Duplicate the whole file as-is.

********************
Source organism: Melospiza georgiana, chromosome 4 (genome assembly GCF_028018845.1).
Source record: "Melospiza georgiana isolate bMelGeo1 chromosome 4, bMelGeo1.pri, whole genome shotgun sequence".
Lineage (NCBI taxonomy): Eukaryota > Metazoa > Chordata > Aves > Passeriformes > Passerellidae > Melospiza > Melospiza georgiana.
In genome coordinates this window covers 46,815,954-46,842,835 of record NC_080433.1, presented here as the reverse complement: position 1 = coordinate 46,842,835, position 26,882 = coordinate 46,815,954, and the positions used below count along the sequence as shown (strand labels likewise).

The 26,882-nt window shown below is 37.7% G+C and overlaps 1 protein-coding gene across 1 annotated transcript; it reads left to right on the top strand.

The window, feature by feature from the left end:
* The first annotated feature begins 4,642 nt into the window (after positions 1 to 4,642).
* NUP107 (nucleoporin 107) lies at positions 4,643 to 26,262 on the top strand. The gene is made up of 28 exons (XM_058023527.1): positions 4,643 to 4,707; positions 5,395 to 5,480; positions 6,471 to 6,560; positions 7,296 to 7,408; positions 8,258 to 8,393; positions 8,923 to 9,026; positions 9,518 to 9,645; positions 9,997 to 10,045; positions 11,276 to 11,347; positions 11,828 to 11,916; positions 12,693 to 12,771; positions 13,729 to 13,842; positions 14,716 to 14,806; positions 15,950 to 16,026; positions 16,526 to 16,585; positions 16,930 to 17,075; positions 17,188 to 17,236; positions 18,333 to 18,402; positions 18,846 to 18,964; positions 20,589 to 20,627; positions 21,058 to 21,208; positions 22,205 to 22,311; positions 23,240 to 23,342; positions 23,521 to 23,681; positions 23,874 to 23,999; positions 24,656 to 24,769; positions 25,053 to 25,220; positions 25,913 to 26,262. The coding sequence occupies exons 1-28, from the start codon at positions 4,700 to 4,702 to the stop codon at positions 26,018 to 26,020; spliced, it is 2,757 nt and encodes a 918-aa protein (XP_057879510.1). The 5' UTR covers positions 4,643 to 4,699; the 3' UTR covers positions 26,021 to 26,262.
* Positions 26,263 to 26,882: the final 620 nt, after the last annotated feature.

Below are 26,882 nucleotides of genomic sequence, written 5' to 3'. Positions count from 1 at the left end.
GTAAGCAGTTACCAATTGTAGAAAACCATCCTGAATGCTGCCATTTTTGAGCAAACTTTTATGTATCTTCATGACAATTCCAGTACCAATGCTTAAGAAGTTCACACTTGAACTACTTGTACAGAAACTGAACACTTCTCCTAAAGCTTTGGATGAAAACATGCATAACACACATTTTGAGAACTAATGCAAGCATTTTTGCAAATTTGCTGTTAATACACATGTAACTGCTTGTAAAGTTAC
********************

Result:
Source organism: Melospiza georgiana, chromosome 4 (genome assembly GCF_028018845.1).
Source record: "Melospiza georgiana isolate bMelGeo1 chromosome 4, bMelGeo1.pri, whole genome shotgun sequence".
Lineage (NCBI taxonomy): Eukaryota > Metazoa > Chordata > Aves > Passeriformes > Passerellidae > Melospiza > Melospiza georgiana.
In genome coordinates this window covers 46,815,954-46,842,835 of record NC_080433.1, presented here as the reverse complement: position 1 = coordinate 46,842,835, position 26,882 = coordinate 46,815,954, and the positions used below count along the sequence as shown (strand labels likewise).

The 26,882-nt window shown below is 37.7% G+C and overlaps 1 protein-coding gene across 1 annotated transcript; it reads left to right on the top strand.

The window, feature by feature from the left end:
* The first annotated feature begins 4,642 nt into the window (after positions 1 to 4,642).
* NUP107 (nucleoporin 107) lies at positions 4,643 to 26,262 on the top strand. The gene is made up of 28 exons (XM_058023527.1): positions 4,643 to 4,707; positions 5,395 to 5,480; positions 6,471 to 6,560; positions 7,296 to 7,408; positions 8,258 to 8,393; positions 8,923 to 9,026; positions 9,518 to 9,645; positions 9,997 to 10,045; positions 11,276 to 11,347; positions 11,828 to 11,916; positions 12,693 to 12,771; positions 13,729 to 13,842; positions 14,716 to 14,806; positions 15,950 to 16,026; positions 16,526 to 16,585; positions 16,930 to 17,075; positions 17,188 to 17,236; positions 18,333 to 18,402; positions 18,846 to 18,964; positions 20,589 to 20,627; positions 21,058 to 21,208; positions 22,205 to 22,311; positions 23,240 to 23,342; positions 23,521 to 23,681; positions 23,874 to 23,999; positions 24,656 to 24,769; positions 25,053 to 25,220; positions 25,913 to 26,262. The coding sequence occupies exons 1-28, from the start codon at positions 4,700 to 4,702 to the stop codon at positions 26,018 to 26,020; spliced, it is 2,757 nt and encodes a 918-aa protein (XP_057879510.1). The 5' UTR covers positions 4,643 to 4,699; the 3' UTR covers positions 26,021 to 26,262.
* Positions 26,263 to 26,882: the final 620 nt, after the last annotated feature.

Below are 26,882 nucleotides of genomic sequence, written 5' to 3'. Positions count from 1 at the left end.
GTAAGCAGTTACCAATTGTAGAAAACCATCCTGAATGCTGCCATTTTTGAGCAAACTTTTATGTATCTTCATGACAATTCCAGTACCAATGCTTAAGAAGTTCACACTTGAACTACTTGTACAGAAACTGAACACTTCTCCTAAAGCTTTGGATGAAAACATGCATAACACACATTTTGAGAACTAATGCAAGCATTTTTGCAAATTTGCTGTTAATACACATGTAACTGCTTGTAAAGTTAC